I’ve worked for a variety of magazine publishers in my career—from giants like Time Inc., which has (or at least had) tens of thousands of staffers, to small, privately owned operations like AIN Publications, my employer for the last decade. In every case, what most determined whether the company was innovative, enjoyable to work for and successful was not some corporate mission statement, not the audience the magazines addressed, not the financial resources the publisher possessed. It was the people I dealt with there every day. Were they smart, dedicated, creative and likable…or not?
For the most part, I’ve been lucky—I’ve worked with some great people. That’s been particularly true here at AIN. You can thank our 40-plus staffers, not a faceless corporation, for the quality of our magazines. And I can thank them for the fact that this is such a good place to work.
Now, we’re about to lose two of them to retirement—and they’re among the most important people in AIN’s history.
R. Randall Padfield, who is known in these parts as Randy, once worked as a helicopter pilot. He came to our company in 1993, after writing for it for several years as a freelancer, and became editor-in-chief of all AIN magazines in 1998. Randy, who has authored four aviation books, hired me in 2004 and has since taught me plenty about the aviation field. He is widely admired here for his decency, good judgment and knowledge of the business, which undoubtedly helps to explain why the company promoted him in 2012 to be its chief operating officer.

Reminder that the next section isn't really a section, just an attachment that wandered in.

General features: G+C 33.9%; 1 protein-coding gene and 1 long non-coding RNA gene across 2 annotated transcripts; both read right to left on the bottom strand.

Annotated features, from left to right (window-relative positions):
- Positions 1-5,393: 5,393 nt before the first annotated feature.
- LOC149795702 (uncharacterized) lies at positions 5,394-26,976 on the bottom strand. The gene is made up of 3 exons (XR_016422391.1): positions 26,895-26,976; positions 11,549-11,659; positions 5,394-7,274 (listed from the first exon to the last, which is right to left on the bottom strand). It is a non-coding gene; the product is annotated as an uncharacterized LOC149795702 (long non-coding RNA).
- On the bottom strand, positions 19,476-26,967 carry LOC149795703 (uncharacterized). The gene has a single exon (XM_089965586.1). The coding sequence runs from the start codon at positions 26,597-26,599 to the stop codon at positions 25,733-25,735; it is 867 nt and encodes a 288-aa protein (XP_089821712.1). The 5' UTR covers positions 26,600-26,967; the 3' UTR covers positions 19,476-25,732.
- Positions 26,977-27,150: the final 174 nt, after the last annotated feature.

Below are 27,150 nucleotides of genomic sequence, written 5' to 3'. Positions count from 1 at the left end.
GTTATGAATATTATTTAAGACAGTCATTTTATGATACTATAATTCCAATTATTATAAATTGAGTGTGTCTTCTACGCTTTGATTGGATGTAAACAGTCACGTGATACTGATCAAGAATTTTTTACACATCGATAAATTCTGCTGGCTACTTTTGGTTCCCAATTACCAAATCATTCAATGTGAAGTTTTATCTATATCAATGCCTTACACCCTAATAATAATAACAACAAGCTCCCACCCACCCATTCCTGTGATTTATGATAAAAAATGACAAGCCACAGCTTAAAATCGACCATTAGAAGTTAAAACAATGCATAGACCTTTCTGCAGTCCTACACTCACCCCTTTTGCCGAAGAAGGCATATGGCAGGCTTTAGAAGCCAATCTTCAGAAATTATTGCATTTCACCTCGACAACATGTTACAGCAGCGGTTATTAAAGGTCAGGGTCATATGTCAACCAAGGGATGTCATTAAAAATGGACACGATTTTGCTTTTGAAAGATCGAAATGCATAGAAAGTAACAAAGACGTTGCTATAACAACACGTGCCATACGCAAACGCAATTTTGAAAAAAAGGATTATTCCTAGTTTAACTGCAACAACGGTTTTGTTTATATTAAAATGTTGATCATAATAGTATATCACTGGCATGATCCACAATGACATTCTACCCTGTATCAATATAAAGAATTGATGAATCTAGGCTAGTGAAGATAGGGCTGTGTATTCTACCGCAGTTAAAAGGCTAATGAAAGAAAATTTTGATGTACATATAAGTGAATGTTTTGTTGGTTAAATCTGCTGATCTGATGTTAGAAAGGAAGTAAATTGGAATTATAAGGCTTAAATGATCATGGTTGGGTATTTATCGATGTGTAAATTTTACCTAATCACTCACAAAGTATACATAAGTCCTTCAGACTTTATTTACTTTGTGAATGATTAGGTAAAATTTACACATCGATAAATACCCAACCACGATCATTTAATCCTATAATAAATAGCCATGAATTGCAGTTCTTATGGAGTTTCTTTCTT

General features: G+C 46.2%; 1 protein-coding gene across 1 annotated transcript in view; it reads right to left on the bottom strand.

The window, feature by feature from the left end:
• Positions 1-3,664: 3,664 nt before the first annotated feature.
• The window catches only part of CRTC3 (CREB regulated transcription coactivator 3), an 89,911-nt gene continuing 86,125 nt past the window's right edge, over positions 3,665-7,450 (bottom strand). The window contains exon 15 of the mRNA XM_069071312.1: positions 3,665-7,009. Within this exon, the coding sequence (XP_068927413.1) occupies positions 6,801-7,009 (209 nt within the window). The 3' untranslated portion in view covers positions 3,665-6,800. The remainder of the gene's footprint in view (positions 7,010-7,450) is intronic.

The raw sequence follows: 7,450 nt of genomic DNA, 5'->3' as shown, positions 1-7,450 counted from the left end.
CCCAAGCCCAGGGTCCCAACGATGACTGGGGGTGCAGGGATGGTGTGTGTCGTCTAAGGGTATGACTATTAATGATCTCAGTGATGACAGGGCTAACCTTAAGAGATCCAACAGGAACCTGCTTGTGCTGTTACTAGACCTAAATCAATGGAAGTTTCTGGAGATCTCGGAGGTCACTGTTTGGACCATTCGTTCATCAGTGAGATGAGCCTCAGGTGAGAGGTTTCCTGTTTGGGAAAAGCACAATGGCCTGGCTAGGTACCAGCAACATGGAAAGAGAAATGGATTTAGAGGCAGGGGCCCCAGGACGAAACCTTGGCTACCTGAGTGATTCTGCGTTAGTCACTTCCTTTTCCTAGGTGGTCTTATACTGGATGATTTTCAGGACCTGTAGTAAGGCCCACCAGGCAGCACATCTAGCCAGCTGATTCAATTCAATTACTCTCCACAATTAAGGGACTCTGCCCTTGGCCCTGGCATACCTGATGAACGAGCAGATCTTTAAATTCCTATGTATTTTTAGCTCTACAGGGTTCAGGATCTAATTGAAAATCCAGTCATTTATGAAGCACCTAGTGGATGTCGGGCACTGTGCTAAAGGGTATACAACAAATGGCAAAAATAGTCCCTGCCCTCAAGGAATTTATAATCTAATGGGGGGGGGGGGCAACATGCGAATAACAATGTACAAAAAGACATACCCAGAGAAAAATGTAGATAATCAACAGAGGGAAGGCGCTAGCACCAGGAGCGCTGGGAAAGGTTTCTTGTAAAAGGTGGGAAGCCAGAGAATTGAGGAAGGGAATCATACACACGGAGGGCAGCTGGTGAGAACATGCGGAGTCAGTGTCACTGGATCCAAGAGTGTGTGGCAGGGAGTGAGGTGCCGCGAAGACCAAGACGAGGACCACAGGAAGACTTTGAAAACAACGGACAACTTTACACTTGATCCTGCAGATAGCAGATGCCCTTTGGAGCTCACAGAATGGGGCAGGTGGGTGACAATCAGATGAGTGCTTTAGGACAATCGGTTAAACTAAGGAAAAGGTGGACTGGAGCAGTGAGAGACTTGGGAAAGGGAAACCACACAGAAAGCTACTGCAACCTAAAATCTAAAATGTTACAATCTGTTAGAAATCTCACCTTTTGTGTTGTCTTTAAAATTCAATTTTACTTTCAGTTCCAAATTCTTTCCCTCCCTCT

The inimitable Mary Mahoney, who has devoted an impressive 35 years to AIN, holds the title of production director but is actually a Mary-of-all-trades. She keeps Business Jet Traveler and Aviation International News on track, and has flown all over the world to do the same for our airshow and convention dailies. In her spare time, she has done everything from catching grammatical errors to suggesting important design and workflow improvements. Never shy about forcefully speaking her mind—we once had a long, heated argument that as I recall focused totally on one semicolon—she has been a passionate advocate for quality and for AIN’s publications.
Other personalities and talents will inevitably emerge to fill the holes left by Randy and Mary’s end-of-the-year departure. But they each made a large contribution here, and we’ll not be quite the same without them. I wish them all the best in retirement—and I wish our staff good luck as we attempt to muddle through without them.